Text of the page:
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FDIC Consumer News - Summer 2003

Important Update: Changes in FDIC Deposit Insurance Coverage

The FDIC deposit insurance rules have undergone a series of changes starting in the fall of 2008. As a result, certain previously published information related to FDIC insurance coverage may not reflect the current rules. For details about the changes, visit Changes in FDIC Deposit Insurance Coverage. For more information about FDIC insurance, go to www.fdic.gov/deposit/deposits/index.html or call toll-free 1-877-ASK-FDIC (1-877-275-3342). For the hearing-impaired, the number is 1-800-925-4618.


If Your FDIC-Insured Bank Fails: What Really Happens

The FDIC continues to receive calls from bank customers who have serious misconceptions about how FDIC insurance works. "For example, some people say they've heard the FDIC takes up to 99 years to pay insured deposits after a bank fails, while others say they've been told the FDIC only pays pennies on the dollar," notes Martin Becker, an FDIC senior specialist for insurance claims. "Both of these statements are completely untrue." It's important to the FDIC that bank customers understand the basics about federal deposit insurance, so they can be confident that their insured deposits are safe.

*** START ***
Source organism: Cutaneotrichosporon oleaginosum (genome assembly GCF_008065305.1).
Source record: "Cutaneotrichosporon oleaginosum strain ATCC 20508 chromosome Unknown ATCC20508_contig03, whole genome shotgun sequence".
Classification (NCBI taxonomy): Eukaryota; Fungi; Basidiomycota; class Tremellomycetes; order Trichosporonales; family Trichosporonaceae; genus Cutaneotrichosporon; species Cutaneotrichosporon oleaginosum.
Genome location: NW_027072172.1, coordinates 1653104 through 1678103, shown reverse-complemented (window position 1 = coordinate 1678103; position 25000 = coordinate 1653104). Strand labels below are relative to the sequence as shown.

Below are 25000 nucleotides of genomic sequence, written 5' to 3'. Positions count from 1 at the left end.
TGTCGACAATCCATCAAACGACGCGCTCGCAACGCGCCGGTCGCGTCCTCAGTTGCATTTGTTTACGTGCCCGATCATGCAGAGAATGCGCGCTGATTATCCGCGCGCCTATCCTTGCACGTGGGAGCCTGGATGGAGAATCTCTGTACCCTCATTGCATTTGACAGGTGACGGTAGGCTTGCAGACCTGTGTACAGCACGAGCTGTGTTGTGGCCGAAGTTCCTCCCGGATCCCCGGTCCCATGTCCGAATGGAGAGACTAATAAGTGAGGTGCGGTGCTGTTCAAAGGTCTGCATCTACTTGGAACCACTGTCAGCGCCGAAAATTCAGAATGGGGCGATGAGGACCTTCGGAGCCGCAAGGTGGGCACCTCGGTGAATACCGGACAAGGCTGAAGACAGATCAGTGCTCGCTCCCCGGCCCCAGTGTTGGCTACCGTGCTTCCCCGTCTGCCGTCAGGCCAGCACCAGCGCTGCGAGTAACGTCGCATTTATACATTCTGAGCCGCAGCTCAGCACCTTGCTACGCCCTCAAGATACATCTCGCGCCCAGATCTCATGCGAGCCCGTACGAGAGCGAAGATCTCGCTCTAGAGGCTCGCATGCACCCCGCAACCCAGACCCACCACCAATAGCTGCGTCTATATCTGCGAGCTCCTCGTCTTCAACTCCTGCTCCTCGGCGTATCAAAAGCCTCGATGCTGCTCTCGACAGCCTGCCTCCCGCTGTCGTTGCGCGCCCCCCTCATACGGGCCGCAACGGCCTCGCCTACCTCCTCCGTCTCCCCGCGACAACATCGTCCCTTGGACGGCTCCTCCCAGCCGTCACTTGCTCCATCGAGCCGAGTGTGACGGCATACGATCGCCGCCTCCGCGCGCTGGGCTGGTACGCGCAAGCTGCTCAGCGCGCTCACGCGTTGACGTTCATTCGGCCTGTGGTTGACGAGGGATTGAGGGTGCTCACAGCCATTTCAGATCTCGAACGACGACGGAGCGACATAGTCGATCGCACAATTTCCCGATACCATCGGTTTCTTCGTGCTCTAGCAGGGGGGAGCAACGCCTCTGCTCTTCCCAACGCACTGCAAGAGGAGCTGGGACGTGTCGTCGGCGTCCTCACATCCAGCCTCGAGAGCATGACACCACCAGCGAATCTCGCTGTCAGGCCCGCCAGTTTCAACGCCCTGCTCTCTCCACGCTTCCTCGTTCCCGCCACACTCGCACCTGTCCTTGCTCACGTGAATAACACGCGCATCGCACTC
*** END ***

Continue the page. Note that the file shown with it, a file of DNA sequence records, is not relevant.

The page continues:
As a depositor at an FDIC-insured institution, rest assured that in the unlikely event your bank fails, all of your deposits would be fully protected up to the $100,000 federal insurance limit. Also, the FDIC will pay your insured deposits, including principal and interest, as soon as possible after a bank fails, usually the next business day. In most cases, the FDIC will arrange for the failed bank's depositors to become customers of a healthy bank, and depositors will have prompt access to their insured funds through the new bank. Even in the rare cases in which the FDIC cannot find another institution to acquire the failed institution's accounts, payments to insured depositors begin within a few days.

What if your bank fails and you had deposits above the $100,000 federal insurance limit? It still may be possible to recover some or, in rare cases, all of your money over the insurance limit. The exact amount you'd get back would depend on factors such as the cost of the bank failure and how much the FDIC recovers by selling the bank's assets. Remember, though, that the overwhelming majority of depositors at failed institutions are within the $100,000 insurance limit and get quick access to all their money.

For more information about how FDIC insurance works when a bank fails, including how to make sure all of your deposits are fully protected, start at the FDIC's Web site — www.fdic.gov — or call or write the FDIC at the phone numbers or addresses listed on For More Information.

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Last Updated 09/15/2003 communications@fdic.gov